Data Analytics

Data Readiness

Image of man working at a laptop with a stylus with interconnected file icons emitting from a laptop representing data readiness

Before data is used for a specific intended purpose, such as training a Machine Learning (ML) model or for data analysis, it must be ready. Preparing data can involve filling gaps, normalizing distribution, and removing outliers to provide the most accurate results.

Why is data readiness important?

Raw source data not checked for data readiness can lead to inaccurate or misleading analytic results. Decisions based on such data are more likely to result in unintended outcomes. For example, not removing outliers will skew the resulting conclusions and introduce bias into AI models.

A data readiness checklist

Below are some of the factors to be considered when preparing data for AI or analytic use cases:

  • Is the data a representative sample containing sufficient numbers of values to be significant?
  • Have gaps been filled using multiple sources or through extrapolation?
  • Have outlying values been removed or weighted lower than core values?
  • Have targets been labeled if the data is being used for machine learning?
  • Has the same data been gridded to contain samples across a space or time continuum?

Getting data ready

Below are several ways to get data in a state of readiness:

Smart deduplication

Many data fields are intended to contain duplicates, such as the color of a product or ZIP codes. When fields are used for key values such as email addresses in a contacts data set, data values should ideally be unique. A rough way to remove copies of duplicated records is to simply delete rows. A more intelligent way is to use a rule-driven approach to keep the most recent occurrence or to merge and reconcile records by augmenting existing data with additional field values from duplicate instances.

Increasing data consistency

When consolidating records from multiple sources, inconsistencies can creep in. It could be that some regions may spell out the customer’s State. This is an easy fix using a script or SQL statement containing a CASE predicate.

Filling gaps

Gaps in the data can be filled by drawing from multiple data sources and assigning default values. In many cases, an extrapolated or interpolated value can be used to fill any gaps.

Removing outlying values

Outlying values can be removed to avoid analysis being unduly skewed or biased by outlying values.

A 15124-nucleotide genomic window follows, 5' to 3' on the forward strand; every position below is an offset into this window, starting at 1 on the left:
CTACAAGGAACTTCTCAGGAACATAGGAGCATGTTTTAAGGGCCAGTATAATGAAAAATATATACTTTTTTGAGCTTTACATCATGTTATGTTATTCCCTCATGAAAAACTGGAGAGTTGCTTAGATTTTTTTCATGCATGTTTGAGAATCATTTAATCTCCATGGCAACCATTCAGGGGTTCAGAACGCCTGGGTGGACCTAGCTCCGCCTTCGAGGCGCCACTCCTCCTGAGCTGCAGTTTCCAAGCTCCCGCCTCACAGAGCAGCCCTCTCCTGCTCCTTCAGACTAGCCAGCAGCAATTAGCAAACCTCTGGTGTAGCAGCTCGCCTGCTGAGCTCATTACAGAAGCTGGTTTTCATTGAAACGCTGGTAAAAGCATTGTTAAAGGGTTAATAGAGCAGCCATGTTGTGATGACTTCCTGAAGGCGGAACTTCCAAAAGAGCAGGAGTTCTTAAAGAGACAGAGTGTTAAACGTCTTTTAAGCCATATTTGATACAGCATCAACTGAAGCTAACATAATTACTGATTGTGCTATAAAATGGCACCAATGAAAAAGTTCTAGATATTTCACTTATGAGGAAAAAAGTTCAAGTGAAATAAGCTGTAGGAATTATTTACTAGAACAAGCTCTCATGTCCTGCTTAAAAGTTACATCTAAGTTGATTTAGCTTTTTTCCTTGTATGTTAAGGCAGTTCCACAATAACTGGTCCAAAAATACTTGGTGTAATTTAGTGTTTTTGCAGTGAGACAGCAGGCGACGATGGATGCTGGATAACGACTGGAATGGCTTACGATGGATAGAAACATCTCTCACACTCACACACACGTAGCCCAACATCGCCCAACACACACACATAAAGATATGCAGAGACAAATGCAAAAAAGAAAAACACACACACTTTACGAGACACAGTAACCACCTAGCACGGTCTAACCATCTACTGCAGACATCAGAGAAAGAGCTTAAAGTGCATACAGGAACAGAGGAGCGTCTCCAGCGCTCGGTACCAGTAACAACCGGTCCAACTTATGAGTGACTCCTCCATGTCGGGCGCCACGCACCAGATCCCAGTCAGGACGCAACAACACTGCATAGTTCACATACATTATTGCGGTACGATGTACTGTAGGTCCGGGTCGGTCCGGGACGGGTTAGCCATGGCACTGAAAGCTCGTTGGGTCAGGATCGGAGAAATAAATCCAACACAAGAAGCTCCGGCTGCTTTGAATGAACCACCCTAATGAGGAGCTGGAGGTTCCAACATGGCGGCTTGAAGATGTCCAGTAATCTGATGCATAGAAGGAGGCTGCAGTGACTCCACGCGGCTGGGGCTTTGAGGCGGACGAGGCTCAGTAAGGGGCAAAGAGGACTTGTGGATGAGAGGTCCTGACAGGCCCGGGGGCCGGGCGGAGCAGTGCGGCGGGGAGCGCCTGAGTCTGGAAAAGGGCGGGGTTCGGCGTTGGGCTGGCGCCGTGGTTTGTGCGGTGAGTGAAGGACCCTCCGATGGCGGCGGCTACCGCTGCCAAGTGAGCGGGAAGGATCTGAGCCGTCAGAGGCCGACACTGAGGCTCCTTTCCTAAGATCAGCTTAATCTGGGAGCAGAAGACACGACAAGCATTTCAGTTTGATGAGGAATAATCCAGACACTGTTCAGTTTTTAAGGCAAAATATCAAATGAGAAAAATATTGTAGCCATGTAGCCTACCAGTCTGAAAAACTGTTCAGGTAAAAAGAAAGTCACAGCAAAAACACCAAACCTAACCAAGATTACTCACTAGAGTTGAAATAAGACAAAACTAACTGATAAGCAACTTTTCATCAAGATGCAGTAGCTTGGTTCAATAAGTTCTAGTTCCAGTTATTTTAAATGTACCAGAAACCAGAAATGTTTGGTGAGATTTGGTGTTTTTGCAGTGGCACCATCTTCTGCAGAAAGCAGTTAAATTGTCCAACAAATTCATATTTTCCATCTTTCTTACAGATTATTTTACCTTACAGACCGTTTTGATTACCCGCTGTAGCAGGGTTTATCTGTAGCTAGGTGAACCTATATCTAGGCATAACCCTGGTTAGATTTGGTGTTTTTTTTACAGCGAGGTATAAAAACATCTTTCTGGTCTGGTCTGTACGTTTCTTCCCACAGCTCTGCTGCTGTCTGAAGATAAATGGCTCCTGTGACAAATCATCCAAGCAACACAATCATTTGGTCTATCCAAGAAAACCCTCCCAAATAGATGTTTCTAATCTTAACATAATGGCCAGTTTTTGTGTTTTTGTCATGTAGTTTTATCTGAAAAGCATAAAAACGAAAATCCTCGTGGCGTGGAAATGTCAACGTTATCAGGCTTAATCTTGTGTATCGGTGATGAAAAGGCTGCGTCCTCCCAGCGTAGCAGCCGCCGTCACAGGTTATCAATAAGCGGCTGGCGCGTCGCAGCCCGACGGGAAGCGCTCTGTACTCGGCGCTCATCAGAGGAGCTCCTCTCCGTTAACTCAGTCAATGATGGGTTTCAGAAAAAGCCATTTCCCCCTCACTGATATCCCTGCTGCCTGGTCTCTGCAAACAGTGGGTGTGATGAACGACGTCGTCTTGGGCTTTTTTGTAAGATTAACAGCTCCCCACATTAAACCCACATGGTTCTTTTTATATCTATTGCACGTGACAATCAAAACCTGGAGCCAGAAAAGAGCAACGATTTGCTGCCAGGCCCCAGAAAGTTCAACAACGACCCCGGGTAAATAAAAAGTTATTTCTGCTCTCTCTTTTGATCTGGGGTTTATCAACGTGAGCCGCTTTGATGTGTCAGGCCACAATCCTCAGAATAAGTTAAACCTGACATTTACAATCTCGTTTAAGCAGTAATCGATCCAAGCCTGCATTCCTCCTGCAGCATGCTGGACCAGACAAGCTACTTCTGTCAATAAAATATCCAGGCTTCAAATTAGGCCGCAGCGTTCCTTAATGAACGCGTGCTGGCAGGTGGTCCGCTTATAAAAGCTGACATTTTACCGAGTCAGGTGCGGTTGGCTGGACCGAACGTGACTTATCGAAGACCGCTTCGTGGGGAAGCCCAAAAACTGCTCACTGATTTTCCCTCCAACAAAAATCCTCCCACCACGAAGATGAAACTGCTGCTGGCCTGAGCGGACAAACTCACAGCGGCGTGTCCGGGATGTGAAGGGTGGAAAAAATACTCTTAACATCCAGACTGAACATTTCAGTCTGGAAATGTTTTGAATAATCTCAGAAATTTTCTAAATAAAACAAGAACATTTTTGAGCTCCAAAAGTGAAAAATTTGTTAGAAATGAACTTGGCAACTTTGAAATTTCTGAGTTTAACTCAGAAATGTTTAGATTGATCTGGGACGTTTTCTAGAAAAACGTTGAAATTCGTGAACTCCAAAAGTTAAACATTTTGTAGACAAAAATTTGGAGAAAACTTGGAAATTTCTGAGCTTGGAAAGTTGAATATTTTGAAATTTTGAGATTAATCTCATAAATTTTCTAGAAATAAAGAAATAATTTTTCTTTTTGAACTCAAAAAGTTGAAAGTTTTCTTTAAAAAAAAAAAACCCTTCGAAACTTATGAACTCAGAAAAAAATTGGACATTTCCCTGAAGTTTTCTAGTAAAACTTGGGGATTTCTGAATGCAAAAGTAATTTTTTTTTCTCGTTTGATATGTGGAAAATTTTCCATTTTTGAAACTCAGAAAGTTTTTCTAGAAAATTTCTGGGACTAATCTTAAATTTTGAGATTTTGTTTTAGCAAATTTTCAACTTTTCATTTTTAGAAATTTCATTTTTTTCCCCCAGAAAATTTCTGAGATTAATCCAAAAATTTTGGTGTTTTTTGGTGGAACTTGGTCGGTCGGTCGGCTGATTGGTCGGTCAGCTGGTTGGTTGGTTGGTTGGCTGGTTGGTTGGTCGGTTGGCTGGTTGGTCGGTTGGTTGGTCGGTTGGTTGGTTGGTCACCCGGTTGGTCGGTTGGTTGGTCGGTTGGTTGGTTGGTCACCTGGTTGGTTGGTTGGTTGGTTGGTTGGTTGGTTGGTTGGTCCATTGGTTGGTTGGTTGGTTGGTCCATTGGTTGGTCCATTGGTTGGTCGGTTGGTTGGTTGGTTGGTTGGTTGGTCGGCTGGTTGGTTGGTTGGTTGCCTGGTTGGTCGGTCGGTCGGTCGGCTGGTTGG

Filtering out data

Data essential for an upstream process may become irrelevant to an analytic application. In this case, unnecessary data can be filtered out. This reduces downstream CPU and storage usage while protecting the validity of any analysis. This is particularly important for large datasets that are being used on a public cloud platform where you pay by resource consumption. Data should be increasingly filtered as it becomes more focused on being used to answer more specific questions.


If the result of an analytic process is time-critical, data can be pre-partitioned to accelerate processing time. Partitioning can be based on a key value, on value ranges or a hash to distribute evenly across partitions. Partitioning massively accelerates processing times for large datasets by making parallel processing more efficient. Range scan queries can also be accelerated by making it easy to skip partitions with values that don’t match the range criteria.

Transforming data

Data integration tools such as Actian DataConnect or integration as a service on the Actian Data Platform can be used to change data formats to improve matching, remove leading or trailing spaces, and add leading zeros. Regulated data can be masked or obfuscated to protect customer privacy.

Using validation to improve data quality

A meaningful way to enforce data validity is to compare several data sources to ensure data integrity.

Automating data readiness

A data pipeline process managed by a data integration solution can help automate data readiness. A pre-programmed and scheduled set of tasks can be chained together to assist with data readiness. A data preparation pipeline can contain steps to extract, filter, transform, gap fill, and verify data partition data.

The benefits of data readiness

The primary reasons to adopt data readiness include:

  • Avoid delays in data analysis due to data that is incomplete or raw.
  • Increase the amount of quality of data available to analysts and data scientists.
  • Provide the business with the ability to understand the prevailing market conditions and act quickly.
  • Increase competitiveness by responding faster to changing customer needs and market dynamics.

Actian and data readiness

The Actian Data Platform includes a highly scalable hybrid integration solution that delivers high-quality data for unifying, transforming, and orchestrating data pipelines to drive data readiness. DataConnect is an intelligent, low-code integration platform that addresses complex use cases with automated, intuitive, and reusable integrations.

The Actian Vector database makes it easier to perform market analysis due to its columnar storage capability that minimizes the need for pre-existing data indexes. Vector processing speeds queries by exploiting multiple CPU caches from a single instruction.

The Actian Data Platform can run on-premise and multiple cloud platforms to run your analytics wherever your data resides. Learn more here.